Skills 360 – Organizing your Ideas (Part 1)

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Welcome back to the Skills 360 podcast. I’m your host Tim Simmons, and today I want to help you organize your ideas.

So, back to ideas. Sure, you’ve got lots of them. And sure, they’re important to you. But are they important to others? Well, they could be, but only if they’re clear and organized. You’ve probably been frustrated when people run on at length about what they think using vague language. And you’ve probably tuned out when someone jumps around chaotically from idea to idea without tying it all together with a purpose. That just doesn’t work. And sometimes it’s not the best ideas that win, but the ones that are most clearly articulated.

But exactly how can we do this? Ideas can be very wild animals. They don’t always come into our heads in an organized manner. Sometimes they don’t seem to come into our heads at all. And they don’t just get together in their own groups and organize themselves. So we need to generate them, tame them and get them into usable form.

Today we’ll look at a few different frameworks for generating ideas. In this case, we’re using a form of organization to actually get the ideas flowing.

But first, think about your purpose. What is it you are trying to do? Do you need to persuade someone? Are you trying to inform people? Are you trying to warn, recommend, guide, criticize, defend, describe, or inspire? Understanding your purpose will help you decide which ideas to highlight and which to deep-six.

Once you understand your purpose, try getting out as many ideas as possible. Lay it all on the table. Everything is fair game at this stage. Don’t be afraid of things that are off-the-wall. Just feel free to brainstorm, and write down whatever comes to mind. You can evaluate the ideas later. For now, you just want to generate them.

But sometimes this is easier said than done. And that’s why we use different tools or techniques for idea generation.

One useful technique is mind mapping. To make a mind map, start with one word in the center of a piece of paper. From that word, you’re going to create a radial branching system of ideas. What word do you start with? Any general idea or topic you want to explore. Say you’re planning your goals for next year. Maybe you start with that word “goals.” Now write a few words around the middle, and connect them to that central word with lines. These are major themes that relate to the central idea. So around goals, you might have “work,” “health,” “financial,” and “social.” Then do the same for each of these major themes. Keep writing new ideas around each new subword, until you have a big branching structure around the central word.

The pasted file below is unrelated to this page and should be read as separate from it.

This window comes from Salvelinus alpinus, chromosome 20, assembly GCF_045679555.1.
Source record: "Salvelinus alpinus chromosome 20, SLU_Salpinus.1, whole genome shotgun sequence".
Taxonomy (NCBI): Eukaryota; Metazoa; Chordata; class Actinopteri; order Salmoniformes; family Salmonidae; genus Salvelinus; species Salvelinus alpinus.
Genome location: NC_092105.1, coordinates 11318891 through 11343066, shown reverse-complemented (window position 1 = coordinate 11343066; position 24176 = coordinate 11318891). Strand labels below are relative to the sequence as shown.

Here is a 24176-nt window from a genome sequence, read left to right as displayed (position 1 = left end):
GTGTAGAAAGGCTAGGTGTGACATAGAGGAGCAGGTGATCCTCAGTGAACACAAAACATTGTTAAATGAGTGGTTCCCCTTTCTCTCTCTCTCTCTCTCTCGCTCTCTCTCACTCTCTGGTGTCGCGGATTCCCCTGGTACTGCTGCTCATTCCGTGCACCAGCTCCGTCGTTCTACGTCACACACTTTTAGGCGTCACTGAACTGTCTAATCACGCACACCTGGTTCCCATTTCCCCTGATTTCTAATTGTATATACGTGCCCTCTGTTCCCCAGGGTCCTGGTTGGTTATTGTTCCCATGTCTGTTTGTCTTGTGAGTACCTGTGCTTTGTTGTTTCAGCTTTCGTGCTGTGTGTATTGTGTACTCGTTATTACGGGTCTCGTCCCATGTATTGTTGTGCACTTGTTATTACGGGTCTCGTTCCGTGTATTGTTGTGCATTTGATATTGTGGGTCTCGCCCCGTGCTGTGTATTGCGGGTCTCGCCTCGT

We also have something called concept maps. Concept maps have a branching structure like mind maps, but they branch down rather than out. And they illustrate how ideas are connected. Start with an idea at the top in a circle. Then jot down related concepts in circles below. Draw lines to these related concepts, and on those lines write how the first idea is related to the second. You can use phrases like “leads to” or “results in” or “creates” or just “is.” For example, imagine you’re putting together a presentation about social media, so you write that phrase at the top. Below it, you draw several lines leading to circles. On one line, you write “leads to” and in its circle you put “increased communication.” From that circle, you draw a line that says “contributes to” and a circle with “better understanding between coworkers.” You see? You’re looking at exactly how ideas are related.

Besides these mapping techniques, there are some handy charts we can use. A very basic one is a pros and cons list. You may be very familiar with that. Draw a line down the middle of the page, and write “pros” on one side and “cons” on the other. Pros are positive aspects, while cons are negative aspects.

Then there’s a SWOT analysis, which is commonly used for evaluating a business idea. SWOT means Strengths, Weaknesses, Opportunities, and Threats. You can write these words in the four boxes of a large divided square. Within each box, just crank out as many ideas as possible.

All of these techniques have value, and you might want to consider using several of them. One thing to notice is that they all involve writing things down on paper. This is important. You need to get those ideas out of your head and into writing in front of you. It will help you see their relationships, remember them, and organize them later.

And it’s the organizing side of things we’ll talk about next time.

So long. And see you again soon.